Watch the video above: The Canadian women’s hockey team pulled off a nail-biting win over their longtime rivals – Team USA. Eric Sorensen reports on the gold medal glory.
Another chapter in a classic hockey rivalry is in the books. And it ended in the most dramatic fashion.
Team Canada faced off against the U.S. for the gold medal in the women’s Olympic hockey tournament.
Canada was looking for its fourth Olympic gold medal in a row, and they got it eight minutes into an intense overtime period.
Thursday’s game – characterized by penalties and goaltending – tipped in the favour of the U.S. throughout the first two periods, with the Americans leading Canada 2-0.
Both teams upped the intensity in the third period, and with minutes left in regulation, Canada added two goals, tying the game up 2-2.
Canada’s Marie-Philip Poulin scored in the third to tie the game and again in overtime – giving Canada the gold medal.
Watch the video below: Canada’s golden girl Marie-Philip Poulin talks about the incredible comeback and scoring the golden goal
Goalie Shannon Szabados started in net for Team Canada. She was on the gold-medal winning team in the 2010 Vancouver Olympics, getting two shutouts in the tournament, including in the gold medal game against the U.S.
Szabados also got a shutout in Sochi against Finland, and let one across the blue line in Canada’s 3-1 win against Switzerland.
Jessie Vetter started in net for the U.S. (she was also in net during the final game of the 2010 Olympics). Vetter has played in three of four games for the Americans in Sochi, with a record of two wins and one loss (against Canada).
The first period was physical, with both teams heading to the penalty box multiple times.
Szabados kept Canada alive, making huge saves while the Americans were on consecutive power plays.
Canada took its third penalty of the period 14 minutes in. Tara Watchorn got two minutes for tripping, her second penalty of the game.
The U.S. took two penalties in the first period.
The Americans outshot Canada 11-9 in the first, neither team managed to make the scoreboard.
The U.S. opened the scoring nearly two minutes into the second period. Meghan Duggan got the goal (her first of the tournament), with Jocelyne Lamoureux assisting.
The Canadians had a huge opportunity to even the score as the U.S. took two penalties 30 seconds apart, giving Canada the two-player advantage. But Canada was unable to capitalize and the U.S. went back to full strength with the score still 1-0.
Canada outshot the U.S. 8-5 in the second period.
The U.S. widened its lead to 2-0 with a power play goal from Alex Carpenter, assisted by Hilary Knight and Kelli Stack.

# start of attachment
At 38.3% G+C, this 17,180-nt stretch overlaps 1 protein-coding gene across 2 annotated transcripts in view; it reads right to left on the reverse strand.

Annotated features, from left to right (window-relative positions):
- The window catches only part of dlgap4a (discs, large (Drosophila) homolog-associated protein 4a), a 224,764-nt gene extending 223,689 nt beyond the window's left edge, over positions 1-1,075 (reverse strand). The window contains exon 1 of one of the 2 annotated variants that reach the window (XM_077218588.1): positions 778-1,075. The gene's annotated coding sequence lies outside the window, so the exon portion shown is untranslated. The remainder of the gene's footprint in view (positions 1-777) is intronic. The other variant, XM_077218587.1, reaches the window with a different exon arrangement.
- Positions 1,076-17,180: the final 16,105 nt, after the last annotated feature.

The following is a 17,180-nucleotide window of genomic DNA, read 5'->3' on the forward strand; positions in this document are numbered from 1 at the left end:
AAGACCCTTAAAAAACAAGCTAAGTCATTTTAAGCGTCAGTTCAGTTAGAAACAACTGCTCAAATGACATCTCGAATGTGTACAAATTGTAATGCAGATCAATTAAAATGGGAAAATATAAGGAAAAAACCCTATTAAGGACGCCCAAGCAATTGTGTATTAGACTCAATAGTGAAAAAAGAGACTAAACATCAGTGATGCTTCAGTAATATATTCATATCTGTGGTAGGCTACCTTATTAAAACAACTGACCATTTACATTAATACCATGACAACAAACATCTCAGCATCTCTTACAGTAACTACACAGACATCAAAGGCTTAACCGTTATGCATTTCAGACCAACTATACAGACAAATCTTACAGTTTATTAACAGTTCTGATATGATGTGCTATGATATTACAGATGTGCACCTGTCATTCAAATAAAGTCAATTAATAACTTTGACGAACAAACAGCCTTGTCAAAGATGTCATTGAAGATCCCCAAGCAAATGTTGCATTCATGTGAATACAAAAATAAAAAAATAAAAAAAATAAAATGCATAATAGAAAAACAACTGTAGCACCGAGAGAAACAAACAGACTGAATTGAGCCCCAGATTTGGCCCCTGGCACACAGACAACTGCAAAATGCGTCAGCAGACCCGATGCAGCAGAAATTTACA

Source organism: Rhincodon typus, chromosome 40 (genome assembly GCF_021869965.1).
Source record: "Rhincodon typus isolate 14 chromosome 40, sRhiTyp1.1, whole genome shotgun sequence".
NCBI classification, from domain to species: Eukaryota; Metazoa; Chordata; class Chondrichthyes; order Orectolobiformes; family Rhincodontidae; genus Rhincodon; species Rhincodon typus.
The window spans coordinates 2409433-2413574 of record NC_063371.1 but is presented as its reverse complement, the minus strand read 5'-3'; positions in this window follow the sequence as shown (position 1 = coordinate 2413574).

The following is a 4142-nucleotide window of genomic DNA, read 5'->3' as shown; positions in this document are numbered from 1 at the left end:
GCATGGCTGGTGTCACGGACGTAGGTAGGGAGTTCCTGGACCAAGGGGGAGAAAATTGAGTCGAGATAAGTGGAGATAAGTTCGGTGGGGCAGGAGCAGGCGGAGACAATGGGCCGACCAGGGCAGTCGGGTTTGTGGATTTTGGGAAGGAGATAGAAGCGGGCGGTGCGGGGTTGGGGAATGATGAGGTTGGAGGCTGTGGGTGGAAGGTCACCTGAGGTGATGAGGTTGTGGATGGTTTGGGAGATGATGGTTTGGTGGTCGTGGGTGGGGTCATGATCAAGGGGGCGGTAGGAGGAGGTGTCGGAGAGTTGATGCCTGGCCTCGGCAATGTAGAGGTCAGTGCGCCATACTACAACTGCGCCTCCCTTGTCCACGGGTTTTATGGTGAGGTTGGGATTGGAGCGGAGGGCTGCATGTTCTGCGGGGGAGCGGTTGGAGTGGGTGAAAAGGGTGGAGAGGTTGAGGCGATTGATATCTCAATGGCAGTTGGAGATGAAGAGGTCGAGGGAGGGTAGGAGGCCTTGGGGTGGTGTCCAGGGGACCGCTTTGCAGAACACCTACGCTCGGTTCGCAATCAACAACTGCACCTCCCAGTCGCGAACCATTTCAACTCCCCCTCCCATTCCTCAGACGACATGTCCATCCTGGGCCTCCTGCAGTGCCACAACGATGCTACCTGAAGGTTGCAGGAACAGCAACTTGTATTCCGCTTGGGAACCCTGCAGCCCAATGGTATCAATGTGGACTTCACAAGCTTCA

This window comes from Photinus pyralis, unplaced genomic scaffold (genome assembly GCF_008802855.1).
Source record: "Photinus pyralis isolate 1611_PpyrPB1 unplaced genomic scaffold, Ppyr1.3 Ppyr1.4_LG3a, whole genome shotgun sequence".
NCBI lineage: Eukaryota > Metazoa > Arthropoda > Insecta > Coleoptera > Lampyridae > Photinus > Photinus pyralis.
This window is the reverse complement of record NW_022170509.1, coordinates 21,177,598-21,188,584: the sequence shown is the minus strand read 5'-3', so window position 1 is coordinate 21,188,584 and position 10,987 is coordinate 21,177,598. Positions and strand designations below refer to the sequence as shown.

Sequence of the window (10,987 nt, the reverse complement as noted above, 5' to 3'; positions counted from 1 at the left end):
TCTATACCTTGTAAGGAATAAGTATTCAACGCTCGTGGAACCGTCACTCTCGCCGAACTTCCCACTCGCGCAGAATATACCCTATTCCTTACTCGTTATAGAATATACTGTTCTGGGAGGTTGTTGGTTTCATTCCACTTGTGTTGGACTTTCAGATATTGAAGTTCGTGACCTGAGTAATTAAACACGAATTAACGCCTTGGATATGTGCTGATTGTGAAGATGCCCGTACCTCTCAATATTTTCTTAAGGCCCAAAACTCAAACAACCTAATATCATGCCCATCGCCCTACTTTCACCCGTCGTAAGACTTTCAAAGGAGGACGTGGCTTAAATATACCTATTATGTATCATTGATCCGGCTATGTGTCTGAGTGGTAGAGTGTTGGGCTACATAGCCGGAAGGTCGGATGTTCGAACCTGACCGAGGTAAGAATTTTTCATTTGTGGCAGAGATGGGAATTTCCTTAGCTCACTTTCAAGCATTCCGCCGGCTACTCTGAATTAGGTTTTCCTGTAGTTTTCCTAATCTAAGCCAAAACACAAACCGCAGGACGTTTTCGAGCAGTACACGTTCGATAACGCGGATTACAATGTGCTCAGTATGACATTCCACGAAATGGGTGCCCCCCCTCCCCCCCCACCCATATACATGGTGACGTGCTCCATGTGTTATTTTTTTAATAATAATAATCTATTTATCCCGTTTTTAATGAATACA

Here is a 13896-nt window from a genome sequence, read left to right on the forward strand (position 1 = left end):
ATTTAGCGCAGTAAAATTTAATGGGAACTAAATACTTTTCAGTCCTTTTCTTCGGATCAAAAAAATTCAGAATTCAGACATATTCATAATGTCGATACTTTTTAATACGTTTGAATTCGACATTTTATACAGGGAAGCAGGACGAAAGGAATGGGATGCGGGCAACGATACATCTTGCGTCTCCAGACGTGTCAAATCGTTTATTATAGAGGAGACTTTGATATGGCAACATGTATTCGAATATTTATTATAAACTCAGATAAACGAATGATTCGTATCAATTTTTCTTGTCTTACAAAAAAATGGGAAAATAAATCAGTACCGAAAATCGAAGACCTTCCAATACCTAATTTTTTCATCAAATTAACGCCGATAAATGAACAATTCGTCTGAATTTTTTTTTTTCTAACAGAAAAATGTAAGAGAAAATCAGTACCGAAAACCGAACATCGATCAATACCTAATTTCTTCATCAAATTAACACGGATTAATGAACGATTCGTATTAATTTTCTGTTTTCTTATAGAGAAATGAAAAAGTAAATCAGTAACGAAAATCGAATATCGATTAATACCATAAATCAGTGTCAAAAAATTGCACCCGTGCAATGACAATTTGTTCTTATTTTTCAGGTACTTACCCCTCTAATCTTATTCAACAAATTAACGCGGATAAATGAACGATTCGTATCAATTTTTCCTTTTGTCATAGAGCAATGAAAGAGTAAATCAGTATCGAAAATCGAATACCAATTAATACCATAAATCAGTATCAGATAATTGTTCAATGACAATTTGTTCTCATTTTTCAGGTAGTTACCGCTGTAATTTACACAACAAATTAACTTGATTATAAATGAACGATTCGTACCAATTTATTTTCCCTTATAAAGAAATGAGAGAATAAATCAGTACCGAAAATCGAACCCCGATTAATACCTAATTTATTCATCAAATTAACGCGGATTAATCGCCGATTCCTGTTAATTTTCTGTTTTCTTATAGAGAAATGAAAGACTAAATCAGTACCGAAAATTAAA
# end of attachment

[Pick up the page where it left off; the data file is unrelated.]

Both teams upped the intensity in the third, Canada switching up their line combinations and the U.S. continuing to play a physical game, the U.S. defence shutting down the Canadian attackers, playing one of their best games of the tournament. As the clock ticked down, the speed of the Americans became more and more evident.
With three and a half minutes to go in the game, Canada’s Brianne Jenner got her first goal of the tournament, making it a one-goal game.
Szabados headed to the bench to give Canada the extra attacker, with a minute and a half left on the clock.
With less than a minute left in regulation Canada’s Poulin scored, sending the game to overtime.
Because it’s a gold medal game, the teams went to a 20-minute, sudden death overtime.
Canada took a penalty in OT, Catherine Ward got two minutes for cross-checking. The U.S. took a slashing penalty seconds later, evening it up to three-on-three hockey (Olympic OT is played four-on-four).
On a breakaway play for Canada, American Hilary Knight took down Hayley Wickenheiser, drawing a penalty and giving Canada a fourth attacker back on the ice.
Poulin got the golden goal for Canada on the power play, reviving memories of 2010 when she scored Canada’s only two goals in the final game against the U.S., a game they won 2-0.
Watch the video below: Team Canada goalie Shannon Szabados looks back on the stunning comeback and the lucky bounce off the post
Canada’s Olympic flag-bearer Wickenheiser, Jayna Hefford and Caroline Ouellette now join Soviet biathlete Alexander Tikhonov and German speedskater Claudia Pechstein as gold medallists in four consecutive Winter Games.
Thursday’s matchup comes as no surprise – Canada and the U.S. have dominated the women’s hockey tournament since its inclusion in the Winter Olympics in 1998.
Canada and the U.S. were once again the dominant teams throughout the Sochi games; Canada went into the gold medal game with a perfect record and the only game the U.S. lost was to Canada in a thrilling preliminary game.
Watch the video below: Golden comeback for Canada shows how much women’s hockey has grown in this country. Rob Leth reports.
The Canadian women were the reigning gold medallists, but their Sochi tournament has had its ups and downs.
Their best game of the tournament prior to Thursday’s comeback victory had been against the U.S. in the preliminary round, where they won 3-2.
But the team took a lot of penalties against the Swiss during their semifinal game, something head coach Kevin Dineen was concerned about heading into Thursday’s game.
While they can get away with taking penalties against weaker teams, it was a different story against the fast and talented American squad.
In a dramatic finish, Switzerland scored four goals in the third period, beating Sweden 4-3 after trailing by two goals through the first two periods.
Switzerland takes the bronze medal in the women’s Olympic hockey tournament; it’s the team’s first medal in Olympic hockey.
With a file from The Canadian Press
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